I can hardly watch any news channel for more than 10 minutes these days. It’s as if opposing views have dug in their heels and are entrenched on one side of our polarizing social and political climate or the other. The polarization only increases when an assumed Christian position becomes enmeshed with a particular political view. My fear is that for Christians, we have allowed this political coloring of our worldview to short-circuit some of our most sacred ideals.
As a pastor, here is the question I keep coming back to: “What am I called to do?” When a person or group are being maligned or mistreated for whatever reason, how does my response reveal the way I have been taught to live out my faith? When vulnerable, powerless people cannot find relief in their circumstance, how does my faith inform my response, regardless of my political view? So, in light of these questions I continue to wrestle with personally and in conversations with some folks who agree, and plenty who disagree, here are a few things I humbly offer for us to consider:
We are called to be peacemakers. This goes for inside and outside the church. We are exhorted in Ephesians 4:2-3 to always be humble and gentle. Be patient with each other, making allowance for each other’s faults because of your love. Make every effort to keep yourselves united in the Spirit, binding yourselves together with peace. Several times in Paul’s letters to churches, he pleads with those embattled with each other to work out their conflicts so that their light in the world would not be diminished. I have been so disheartened by the way words have been used as weapons in social media and online platforms. I can’t even express how strongly I believe that the apostle Paul would be feverishly blogging, preaching and challenging us to bind ourselves to each other in peace today.
As Jesus travels toward Jerusalem in Luke 19, he laments: How I wish today that you of all people would understand the way to peace. But now it is too late, and peace is hidden from your eyes. I think his sadness is twofold: they will miss out out on peace pouring into their lives and flowing out into the lives of others, because they have become blind to what peace really looks like. We of all people should understand this way to peace, but who is going to miss out on experiencing that peace because we have become blind to what real, tangible peace looks like?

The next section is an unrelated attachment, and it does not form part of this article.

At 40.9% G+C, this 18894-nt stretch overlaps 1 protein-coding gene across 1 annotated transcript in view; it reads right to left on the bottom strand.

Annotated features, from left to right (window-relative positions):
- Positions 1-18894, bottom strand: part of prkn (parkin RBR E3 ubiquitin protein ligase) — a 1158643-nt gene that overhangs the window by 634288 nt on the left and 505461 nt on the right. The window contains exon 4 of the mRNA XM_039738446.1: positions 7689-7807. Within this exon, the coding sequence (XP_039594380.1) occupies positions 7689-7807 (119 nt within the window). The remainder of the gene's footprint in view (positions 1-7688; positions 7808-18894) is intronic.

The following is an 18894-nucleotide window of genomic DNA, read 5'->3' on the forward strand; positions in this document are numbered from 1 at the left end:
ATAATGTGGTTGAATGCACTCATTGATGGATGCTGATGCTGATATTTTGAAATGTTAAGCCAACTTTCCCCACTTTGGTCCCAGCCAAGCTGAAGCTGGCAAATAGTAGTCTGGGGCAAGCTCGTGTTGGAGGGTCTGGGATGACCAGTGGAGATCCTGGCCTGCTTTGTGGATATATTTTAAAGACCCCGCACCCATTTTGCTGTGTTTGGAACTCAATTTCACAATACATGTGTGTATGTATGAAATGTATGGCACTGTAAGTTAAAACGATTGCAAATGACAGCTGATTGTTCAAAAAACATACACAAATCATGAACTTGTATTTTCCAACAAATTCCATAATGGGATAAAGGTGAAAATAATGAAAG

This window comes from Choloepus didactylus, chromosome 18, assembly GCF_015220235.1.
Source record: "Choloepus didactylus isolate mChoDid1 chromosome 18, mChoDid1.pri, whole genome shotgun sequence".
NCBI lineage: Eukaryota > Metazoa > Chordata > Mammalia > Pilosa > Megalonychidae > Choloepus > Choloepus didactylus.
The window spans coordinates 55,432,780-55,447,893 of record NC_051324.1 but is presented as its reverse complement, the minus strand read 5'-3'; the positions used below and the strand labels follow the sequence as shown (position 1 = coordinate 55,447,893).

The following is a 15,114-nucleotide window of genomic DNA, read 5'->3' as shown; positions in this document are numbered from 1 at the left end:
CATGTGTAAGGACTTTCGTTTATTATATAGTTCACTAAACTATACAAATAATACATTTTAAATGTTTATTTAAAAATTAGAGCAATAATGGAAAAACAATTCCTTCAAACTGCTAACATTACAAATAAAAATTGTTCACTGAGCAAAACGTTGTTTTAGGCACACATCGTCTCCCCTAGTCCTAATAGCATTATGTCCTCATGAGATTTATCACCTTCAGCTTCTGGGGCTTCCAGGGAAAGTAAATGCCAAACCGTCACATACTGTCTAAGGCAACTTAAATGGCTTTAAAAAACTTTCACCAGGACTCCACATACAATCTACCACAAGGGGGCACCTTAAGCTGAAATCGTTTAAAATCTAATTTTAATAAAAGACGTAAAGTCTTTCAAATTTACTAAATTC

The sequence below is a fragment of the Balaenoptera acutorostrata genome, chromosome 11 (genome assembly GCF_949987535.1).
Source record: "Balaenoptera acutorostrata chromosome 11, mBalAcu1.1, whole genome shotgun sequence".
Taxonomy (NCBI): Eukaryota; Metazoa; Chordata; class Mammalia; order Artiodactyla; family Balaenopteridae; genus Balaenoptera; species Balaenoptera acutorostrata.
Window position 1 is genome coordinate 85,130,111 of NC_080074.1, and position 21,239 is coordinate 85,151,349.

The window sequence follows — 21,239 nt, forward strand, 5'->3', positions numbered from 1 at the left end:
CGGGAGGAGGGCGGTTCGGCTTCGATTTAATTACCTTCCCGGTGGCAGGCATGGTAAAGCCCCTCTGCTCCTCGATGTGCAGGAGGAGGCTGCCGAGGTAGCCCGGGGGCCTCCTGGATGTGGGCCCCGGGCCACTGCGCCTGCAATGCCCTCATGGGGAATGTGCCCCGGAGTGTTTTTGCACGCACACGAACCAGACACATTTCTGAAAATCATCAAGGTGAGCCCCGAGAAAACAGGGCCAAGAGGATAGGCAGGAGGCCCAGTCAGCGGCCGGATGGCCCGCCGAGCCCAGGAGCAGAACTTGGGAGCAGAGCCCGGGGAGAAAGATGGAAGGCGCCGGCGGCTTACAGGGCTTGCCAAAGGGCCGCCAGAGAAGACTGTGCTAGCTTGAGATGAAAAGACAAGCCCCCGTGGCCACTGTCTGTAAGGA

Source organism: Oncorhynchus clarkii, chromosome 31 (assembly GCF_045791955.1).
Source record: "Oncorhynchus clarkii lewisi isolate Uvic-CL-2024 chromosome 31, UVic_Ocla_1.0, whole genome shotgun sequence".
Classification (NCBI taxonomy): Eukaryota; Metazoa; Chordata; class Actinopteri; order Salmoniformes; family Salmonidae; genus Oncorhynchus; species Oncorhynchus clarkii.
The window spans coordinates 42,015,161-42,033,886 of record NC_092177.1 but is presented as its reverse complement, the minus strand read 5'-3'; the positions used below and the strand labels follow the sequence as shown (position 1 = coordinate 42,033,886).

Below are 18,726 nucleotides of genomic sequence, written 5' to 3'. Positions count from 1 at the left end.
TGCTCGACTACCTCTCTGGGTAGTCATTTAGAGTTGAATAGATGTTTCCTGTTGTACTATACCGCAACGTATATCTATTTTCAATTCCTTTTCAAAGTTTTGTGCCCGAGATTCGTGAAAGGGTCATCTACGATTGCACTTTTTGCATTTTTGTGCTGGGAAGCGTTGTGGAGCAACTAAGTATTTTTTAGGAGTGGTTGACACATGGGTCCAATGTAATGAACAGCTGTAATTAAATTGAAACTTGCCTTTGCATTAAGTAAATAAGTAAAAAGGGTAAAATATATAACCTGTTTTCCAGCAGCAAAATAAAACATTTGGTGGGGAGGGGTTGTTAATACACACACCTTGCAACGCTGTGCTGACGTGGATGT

We are called to welcome and care for the stranger. This includes the vulnerable orphan and widow, as well as our perceived enemy. It doesn’t mean we roll out the welcome mat for obvious danger to overtake us. But, we have all at some time labeled a group or person as our antagonist when in reality, it’s just that we have allowed our differences to become divisive.
Over and over again in scripture, God challenges his people to hit the reset button on who we say is out that he says we should welcome in. There are two incredible women in Jesus’ family tree who were strangers and outsiders. Rahab the prostitute was a Canaanite who likely ran a brothel and came from a people group who were a source of constant conflict with the Israelites. Yet, she took an enormous risk to hide Israelite spies, and helped them escape, which basically saved their lives. Ruth came from a family that worshipped other gods and when her Jewish husband died, she was told to go back where she came from, but then was welcomed because of her loyalty to his family. I can’t shake the similarity with those Iraqi translators and support staff who have risked their lives to help the U.S. in combat, and who now need to be welcomed to the safety of U.S. soil.
In the early church, Peter initially would not welcome the Roman officer Cornelius because he was considered a pagan worshipper, yet God speaks to Cornelius’ heart directly and assures him his prayers and offerings on behalf of the poor have not gone unnoticed. And Jesus kind of shocks his listeners when he throws down the challenge that by welcoming or rejecting strangers, we could very well be welcoming or rejecting him–because he identifies with the one who needs help, not the one who wants a pat on the back for having more undeserved power or resources.
We are called to do something. Too often, the Christian pilgrimage has become a static exercise in going nowhere. But, believers in the first century were called people of The Way for a reason. They made extending peace a way of life toward everyone they met, even though they were often in danger and even gave up their lives for it. God invites people to come to him when they are weary and burdened, restores them, and then tells them to go so that others will also be invited to come. It breaks his heart when we think it’s our job to edit the guest list.
So, doing nothing and arguing that millions of innocent, endangered people are not our problem seems in direct conflict with God’s heart. The scriptural opportunities to be a peacemaker and extend welcome in this humanitarian crisis are everywhere and none of them can be categorized by any political leaning: give financially, offer resources, acknowledge hidden prejudice towards Muslims, break bread with people who believe differently, advocate for the foreigner, the child and the oppressed, be a good neighbor by helping a refugee get their life started in the U.S. Doing something may look different for each of us, but doing something in any way that demonstrates God’s unfailing love is the way we are called to live.